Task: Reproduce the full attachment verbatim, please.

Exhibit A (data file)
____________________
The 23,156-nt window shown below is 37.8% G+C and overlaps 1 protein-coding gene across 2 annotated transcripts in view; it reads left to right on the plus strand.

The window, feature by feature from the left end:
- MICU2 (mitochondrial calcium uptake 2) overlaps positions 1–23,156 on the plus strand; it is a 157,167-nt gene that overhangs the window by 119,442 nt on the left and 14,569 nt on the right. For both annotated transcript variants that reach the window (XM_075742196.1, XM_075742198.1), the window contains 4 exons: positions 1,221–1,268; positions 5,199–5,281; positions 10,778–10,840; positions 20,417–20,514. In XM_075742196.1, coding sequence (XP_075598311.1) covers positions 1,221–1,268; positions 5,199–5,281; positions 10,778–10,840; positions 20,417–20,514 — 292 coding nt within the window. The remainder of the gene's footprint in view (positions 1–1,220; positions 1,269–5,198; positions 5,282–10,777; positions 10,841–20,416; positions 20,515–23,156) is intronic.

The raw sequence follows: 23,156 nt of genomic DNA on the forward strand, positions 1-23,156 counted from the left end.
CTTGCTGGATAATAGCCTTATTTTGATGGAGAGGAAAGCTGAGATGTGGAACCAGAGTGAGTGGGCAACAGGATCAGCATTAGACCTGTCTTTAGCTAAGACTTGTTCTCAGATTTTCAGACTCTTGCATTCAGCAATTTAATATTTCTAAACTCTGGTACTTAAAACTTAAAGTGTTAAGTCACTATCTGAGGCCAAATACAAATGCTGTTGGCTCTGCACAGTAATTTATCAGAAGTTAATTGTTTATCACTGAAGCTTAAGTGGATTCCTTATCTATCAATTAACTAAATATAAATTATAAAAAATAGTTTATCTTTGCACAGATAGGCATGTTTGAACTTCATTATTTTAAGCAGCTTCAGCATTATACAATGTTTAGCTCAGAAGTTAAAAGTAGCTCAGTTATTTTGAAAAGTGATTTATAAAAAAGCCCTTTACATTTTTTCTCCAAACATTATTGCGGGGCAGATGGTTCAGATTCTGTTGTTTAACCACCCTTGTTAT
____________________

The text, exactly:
The 23,156-nt window shown below is 37.8% G+C and overlaps 1 protein-coding gene across 2 annotated transcripts in view; it reads left to right on the plus strand.

The window, feature by feature from the left end:
- MICU2 (mitochondrial calcium uptake 2) overlaps positions 1–23,156 on the plus strand; it is a 157,167-nt gene that overhangs the window by 119,442 nt on the left and 14,569 nt on the right. For both annotated transcript variants that reach the window (XM_075742196.1, XM_075742198.1), the window contains 4 exons: positions 1,221–1,268; positions 5,199–5,281; positions 10,778–10,840; positions 20,417–20,514. In XM_075742196.1, coding sequence (XP_075598311.1) covers positions 1,221–1,268; positions 5,199–5,281; positions 10,778–10,840; positions 20,417–20,514 — 292 coding nt within the window. The remainder of the gene's footprint in view (positions 1–1,220; positions 1,269–5,198; positions 5,282–10,777; positions 10,841–20,416; positions 20,515–23,156) is intronic.

The raw sequence follows: 23,156 nt of genomic DNA on the forward strand, positions 1-23,156 counted from the left end.
CTTGCTGGATAATAGCCTTATTTTGATGGAGAGGAAAGCTGAGATGTGGAACCAGAGTGAGTGGGCAACAGGATCAGCATTAGACCTGTCTTTAGCTAAGACTTGTTCTCAGATTTTCAGACTCTTGCATTCAGCAATTTAATATTTCTAAACTCTGGTACTTAAAACTTAAAGTGTTAAGTCACTATCTGAGGCCAAATACAAATGCTGTTGGCTCTGCACAGTAATTTATCAGAAGTTAATTGTTTATCACTGAAGCTTAAGTGGATTCCTTATCTATCAATTAACTAAATATAAATTATAAAAAATAGTTTATCTTTGCACAGATAGGCATGTTTGAACTTCATTATTTTAAGCAGCTTCAGCATTATACAATGTTTAGCTCAGAAGTTAAAAGTAGCTCAGTTATTTTGAAAAGTGATTTATAAAAAAGCCCTTTACATTTTTTCTCCAAACATTATTGCGGGGCAGATGGTTCAGATTCTGTTGTTTAACCACCCTTGTTAT